This is because listeria can grow on food as it sits at room temperature—and it grows faster than other types of bacteria. A little bit of heat isn’t enough to kill off all the listeria germs; as long as they stay at least between 40 degrees Fahrenheit and 140 degrees Fahrenheit, they’ll continue to grow and multiply.

Why Is Listeria In Deli Meat?

Listeria is a bacteria that likes to hang out in deli meats, hot dogs and other processed foods that are typically stored at room temperature. It’s also found in unpasteurized milk and soft cheeses, and it can lurk in the soil and water.

Most people don’t get sick from Listeria, but they can carry the bacteria in their intestines and be a source of contamination (which is why pregnant women should not prepare meat). It’s more dangerous for those with weakened immune systems, like young children and older adults, as well as pregnant women.

Pregnant women are 20 times more likely to get listeriosis than others, which can cause miscarriage or stillbirth. In fact, each year about 1,600 people get sick from listeriosis, according to the Centers for Disease Control and Prevention (CDC), killing around 260 people annually.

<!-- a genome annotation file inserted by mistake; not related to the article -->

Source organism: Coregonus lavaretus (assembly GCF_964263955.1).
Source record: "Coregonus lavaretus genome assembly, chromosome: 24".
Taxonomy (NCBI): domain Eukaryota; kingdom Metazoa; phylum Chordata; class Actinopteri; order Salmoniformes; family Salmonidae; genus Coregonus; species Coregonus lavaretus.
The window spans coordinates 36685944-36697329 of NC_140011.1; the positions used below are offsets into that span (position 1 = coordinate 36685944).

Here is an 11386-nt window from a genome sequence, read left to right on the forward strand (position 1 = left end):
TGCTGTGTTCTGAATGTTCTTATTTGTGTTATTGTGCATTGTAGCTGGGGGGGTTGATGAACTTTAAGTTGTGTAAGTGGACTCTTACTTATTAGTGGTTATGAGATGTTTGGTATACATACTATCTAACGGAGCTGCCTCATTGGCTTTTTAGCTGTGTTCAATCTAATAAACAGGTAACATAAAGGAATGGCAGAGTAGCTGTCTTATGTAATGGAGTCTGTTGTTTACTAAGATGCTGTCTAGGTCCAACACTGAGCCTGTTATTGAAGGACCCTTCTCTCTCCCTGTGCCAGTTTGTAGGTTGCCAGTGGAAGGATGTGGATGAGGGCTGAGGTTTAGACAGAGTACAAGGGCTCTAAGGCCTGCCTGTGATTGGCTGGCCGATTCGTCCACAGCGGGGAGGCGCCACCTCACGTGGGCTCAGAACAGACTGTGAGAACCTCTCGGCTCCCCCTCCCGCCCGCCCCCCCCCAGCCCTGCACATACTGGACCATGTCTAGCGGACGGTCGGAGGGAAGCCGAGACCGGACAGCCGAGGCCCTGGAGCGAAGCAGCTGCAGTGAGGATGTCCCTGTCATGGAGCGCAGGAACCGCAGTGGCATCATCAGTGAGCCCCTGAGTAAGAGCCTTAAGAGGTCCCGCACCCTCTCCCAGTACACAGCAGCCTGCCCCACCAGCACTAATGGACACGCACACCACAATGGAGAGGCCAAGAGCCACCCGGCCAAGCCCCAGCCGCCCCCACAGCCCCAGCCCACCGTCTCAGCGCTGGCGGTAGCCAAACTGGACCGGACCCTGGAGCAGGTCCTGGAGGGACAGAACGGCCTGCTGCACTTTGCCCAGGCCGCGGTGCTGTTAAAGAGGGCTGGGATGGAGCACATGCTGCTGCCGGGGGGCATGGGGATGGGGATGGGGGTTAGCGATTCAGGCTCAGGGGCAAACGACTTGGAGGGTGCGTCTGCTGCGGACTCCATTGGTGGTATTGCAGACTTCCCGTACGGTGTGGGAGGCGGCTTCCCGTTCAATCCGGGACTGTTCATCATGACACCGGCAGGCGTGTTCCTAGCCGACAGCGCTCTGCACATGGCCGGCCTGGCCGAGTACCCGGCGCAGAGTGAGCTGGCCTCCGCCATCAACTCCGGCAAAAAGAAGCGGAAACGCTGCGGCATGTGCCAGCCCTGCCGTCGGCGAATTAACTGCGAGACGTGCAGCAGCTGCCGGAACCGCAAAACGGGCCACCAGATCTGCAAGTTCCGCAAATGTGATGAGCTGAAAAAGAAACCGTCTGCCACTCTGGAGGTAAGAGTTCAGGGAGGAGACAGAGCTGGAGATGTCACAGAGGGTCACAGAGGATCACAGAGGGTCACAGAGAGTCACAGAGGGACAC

Can Listeria Always Cause Miscarriage?

Listeriosis is a foodborne sickness that can be extremely harmful to a pregnant woman. A listeria infection during pregnancy, while uncommon, can result in miscarriage, early birth, and major health issues for the infant.

Avoid unpasteurized dairy products and juice during pregnancy to avoid listeria and other germs that cause food poisoning. Meat, poultry, fish, and eggs should all be well cooked. Keep food refrigerated and don’t keep it for too long before consuming it. When preparing food at home, make sure to properly wash your hands, kitchen surfaces, and utensils in hot, soapy water.

How Can I Eat Deli Meat or cold cuts safely While Pregnant?

The safest way to eat deli meat while pregnant:

  • Wash your hands before and after handling deli meats.
  • Keep deli meats cold until you eat them. Submerge them in a container of ice or refrigerate them below 40 °F until it’s time to eat.
  • Keep deli meats separate from other foods. Store them in an airtight container, or wrap tightly in plastic wrap or foil and place at the bottom of your refrigerator so that juices don’t drip onto other foods.